For additional information please visit New York Times.

Coconut water is an excellent sports drink ― for light exercise

Coconut water is an excellent sports drink ― for light exercise
A new analysis of coconut water was reported during the 244th National Meeting & Exposition of the American Chemical Society (ACS).  Many people are aware that coconut water is a good source of electrolytes.  The American diet consists of high amount of sodium and not enough potassium.  Drinking coconut water can restore the balance, by replenishing much needed potassium lost from exercise and necessary for recovery and muscle cramp reduction. What other foods/drinks do you consume that provide body with electrolytes and help to recover after exercising?

For additional information please visit American Chemical Society.

Deaths in Salmonella Outbreak Traced to Cantaloupe

There has been a recent salmonella outbreak traced to cantaloupes in 20-states leaving half of the infected consumers hospitalized, including two deaths. While there are reports of salmonella from farms in south-western Indiana, there are also reports of listeria from Burch Farms, and Cottle Strawberry Inc. from North Carolina. Therefore, it is advised to avoid eating all cantaloupes and honeydew melons until further notice. Considering the recent reports of bacterial contamination in food, how do you educate your patients and loved ones to avoid the risk?

For additional information please visit Web MD.


Cereal bars: Healthy image a myth

Many of us eat cereal bars as snacks.  A consumer report study by “Which?” analyzed 30 cereal bars and found that large number of contain at least 30% of sugar (20% of daily recommended allowance) and fat (included saturated fat). It is important to read and understand the nutritional information of products we consume. What are your favorite snacks?  How often do you change your choice of snack based on the nutritional label?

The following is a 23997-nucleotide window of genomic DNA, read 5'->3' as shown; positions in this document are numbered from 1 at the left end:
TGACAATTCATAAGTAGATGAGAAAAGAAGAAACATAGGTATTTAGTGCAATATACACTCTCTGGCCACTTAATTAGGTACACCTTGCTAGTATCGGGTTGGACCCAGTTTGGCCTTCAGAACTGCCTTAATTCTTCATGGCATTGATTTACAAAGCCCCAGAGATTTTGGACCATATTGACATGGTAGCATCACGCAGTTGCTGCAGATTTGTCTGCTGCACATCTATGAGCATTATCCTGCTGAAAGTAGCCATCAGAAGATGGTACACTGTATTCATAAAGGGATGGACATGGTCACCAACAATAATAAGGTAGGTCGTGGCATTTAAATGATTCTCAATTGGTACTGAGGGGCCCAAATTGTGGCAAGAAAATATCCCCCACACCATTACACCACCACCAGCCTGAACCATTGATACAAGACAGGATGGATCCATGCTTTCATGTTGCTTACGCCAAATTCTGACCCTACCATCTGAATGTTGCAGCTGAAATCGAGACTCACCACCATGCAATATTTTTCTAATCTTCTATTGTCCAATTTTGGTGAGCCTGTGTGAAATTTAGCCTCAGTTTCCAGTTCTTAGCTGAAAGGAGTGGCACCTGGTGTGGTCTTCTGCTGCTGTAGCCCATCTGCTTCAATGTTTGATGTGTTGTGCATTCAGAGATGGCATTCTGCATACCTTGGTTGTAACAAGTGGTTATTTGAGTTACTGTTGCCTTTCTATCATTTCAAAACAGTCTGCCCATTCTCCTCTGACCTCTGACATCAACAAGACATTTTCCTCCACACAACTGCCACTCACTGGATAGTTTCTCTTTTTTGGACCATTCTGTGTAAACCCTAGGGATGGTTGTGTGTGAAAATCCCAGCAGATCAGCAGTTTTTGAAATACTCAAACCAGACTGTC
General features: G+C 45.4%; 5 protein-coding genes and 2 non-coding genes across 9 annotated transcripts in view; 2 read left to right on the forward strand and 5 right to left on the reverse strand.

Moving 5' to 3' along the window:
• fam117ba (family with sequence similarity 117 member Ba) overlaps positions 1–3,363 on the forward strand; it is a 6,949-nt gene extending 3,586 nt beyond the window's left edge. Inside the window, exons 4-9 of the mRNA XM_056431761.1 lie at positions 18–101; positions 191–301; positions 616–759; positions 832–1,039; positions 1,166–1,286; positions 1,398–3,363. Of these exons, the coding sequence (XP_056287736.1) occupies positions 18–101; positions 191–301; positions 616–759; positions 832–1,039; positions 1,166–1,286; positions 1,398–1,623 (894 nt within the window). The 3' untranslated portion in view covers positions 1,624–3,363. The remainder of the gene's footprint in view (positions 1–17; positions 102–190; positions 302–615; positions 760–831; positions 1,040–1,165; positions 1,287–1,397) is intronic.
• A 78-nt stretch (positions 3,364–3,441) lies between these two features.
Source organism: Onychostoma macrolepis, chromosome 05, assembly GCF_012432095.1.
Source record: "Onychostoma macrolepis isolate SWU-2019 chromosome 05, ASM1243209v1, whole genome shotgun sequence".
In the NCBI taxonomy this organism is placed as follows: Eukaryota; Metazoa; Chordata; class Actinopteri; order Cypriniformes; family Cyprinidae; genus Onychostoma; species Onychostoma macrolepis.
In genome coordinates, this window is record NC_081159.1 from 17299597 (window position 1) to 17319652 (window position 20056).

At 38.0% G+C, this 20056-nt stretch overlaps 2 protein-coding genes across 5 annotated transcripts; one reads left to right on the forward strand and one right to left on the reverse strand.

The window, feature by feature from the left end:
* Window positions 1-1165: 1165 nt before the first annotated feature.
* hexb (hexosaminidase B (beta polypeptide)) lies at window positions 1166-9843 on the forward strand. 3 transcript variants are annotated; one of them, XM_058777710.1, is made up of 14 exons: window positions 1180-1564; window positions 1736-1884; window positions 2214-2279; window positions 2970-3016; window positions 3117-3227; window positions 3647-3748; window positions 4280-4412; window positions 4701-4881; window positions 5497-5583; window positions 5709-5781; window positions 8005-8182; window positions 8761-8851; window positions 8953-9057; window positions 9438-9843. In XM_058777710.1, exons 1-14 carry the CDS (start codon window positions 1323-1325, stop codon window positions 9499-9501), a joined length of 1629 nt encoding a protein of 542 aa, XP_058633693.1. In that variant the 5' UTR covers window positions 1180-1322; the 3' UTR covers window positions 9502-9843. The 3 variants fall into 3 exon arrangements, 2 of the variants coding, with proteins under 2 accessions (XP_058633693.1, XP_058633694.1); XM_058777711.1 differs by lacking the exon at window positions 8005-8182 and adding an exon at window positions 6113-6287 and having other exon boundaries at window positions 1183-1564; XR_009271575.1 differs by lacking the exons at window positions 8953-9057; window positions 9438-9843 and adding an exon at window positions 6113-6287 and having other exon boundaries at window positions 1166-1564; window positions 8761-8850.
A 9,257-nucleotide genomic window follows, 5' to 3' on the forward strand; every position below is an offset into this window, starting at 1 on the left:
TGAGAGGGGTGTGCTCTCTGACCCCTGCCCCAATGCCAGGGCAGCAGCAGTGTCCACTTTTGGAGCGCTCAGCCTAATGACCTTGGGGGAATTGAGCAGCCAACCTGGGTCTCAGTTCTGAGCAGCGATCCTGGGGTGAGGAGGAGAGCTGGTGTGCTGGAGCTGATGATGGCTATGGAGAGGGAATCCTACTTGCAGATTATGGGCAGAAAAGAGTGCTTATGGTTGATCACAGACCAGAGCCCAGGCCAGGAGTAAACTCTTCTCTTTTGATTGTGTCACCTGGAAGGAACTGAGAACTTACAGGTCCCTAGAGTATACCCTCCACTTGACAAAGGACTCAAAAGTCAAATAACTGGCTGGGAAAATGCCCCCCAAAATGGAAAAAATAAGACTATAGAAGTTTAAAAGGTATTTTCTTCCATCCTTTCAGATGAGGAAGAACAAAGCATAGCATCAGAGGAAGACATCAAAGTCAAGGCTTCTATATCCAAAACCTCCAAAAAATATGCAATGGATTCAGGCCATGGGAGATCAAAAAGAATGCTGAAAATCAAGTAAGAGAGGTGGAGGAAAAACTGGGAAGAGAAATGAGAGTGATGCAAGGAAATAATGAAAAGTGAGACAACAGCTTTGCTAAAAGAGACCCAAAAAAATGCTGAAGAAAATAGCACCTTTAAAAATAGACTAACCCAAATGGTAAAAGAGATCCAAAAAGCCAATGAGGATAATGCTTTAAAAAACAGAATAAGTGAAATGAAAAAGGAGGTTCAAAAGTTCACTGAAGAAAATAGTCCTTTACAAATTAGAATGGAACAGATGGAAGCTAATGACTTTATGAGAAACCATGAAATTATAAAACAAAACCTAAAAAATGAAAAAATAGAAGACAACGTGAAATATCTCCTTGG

For additional information please visit BBC News Health.

Computer Exercises Can Help Reduce Alzheimer’s Symptoms

Billions of people worldwide will be affected with Alzheimer’s disease. Harvard Medical School professor, Alvaro Pascual-Leone is investigating NeuroAD Medical Device, now being used at Beth Israel Deaconess Medical Center to treat Alzheimer patients. This device stimulates brain electromagnetically and is combined with cognitive training on a computer screen to activate certain brain connections.  It might be more effective than medications we have today. What interventions (lifestyle changes, supplementation, and more) have you found to be effective to help slow down the progression of Alzheimer’s disease?

For additional information, please click here.

Walnuts ‘improve sperm health.’

Roughly 17% of couples are infertile. A recent publication in the Journal Biology of Reproduction suggests an improvement in sperm health in men who incorporate walnuts in their daily diet. The researchers followed 117 men divided into two groups. One group added walnuts to their daily diet, and the other group avoided eating tree nuts over 12 weeks. Those who ate two handfuls of walnuts daily had a statistically significant increase in sperm quality. For what reasons do you suggest incorporating nuts into diet?

For additional information, please click here.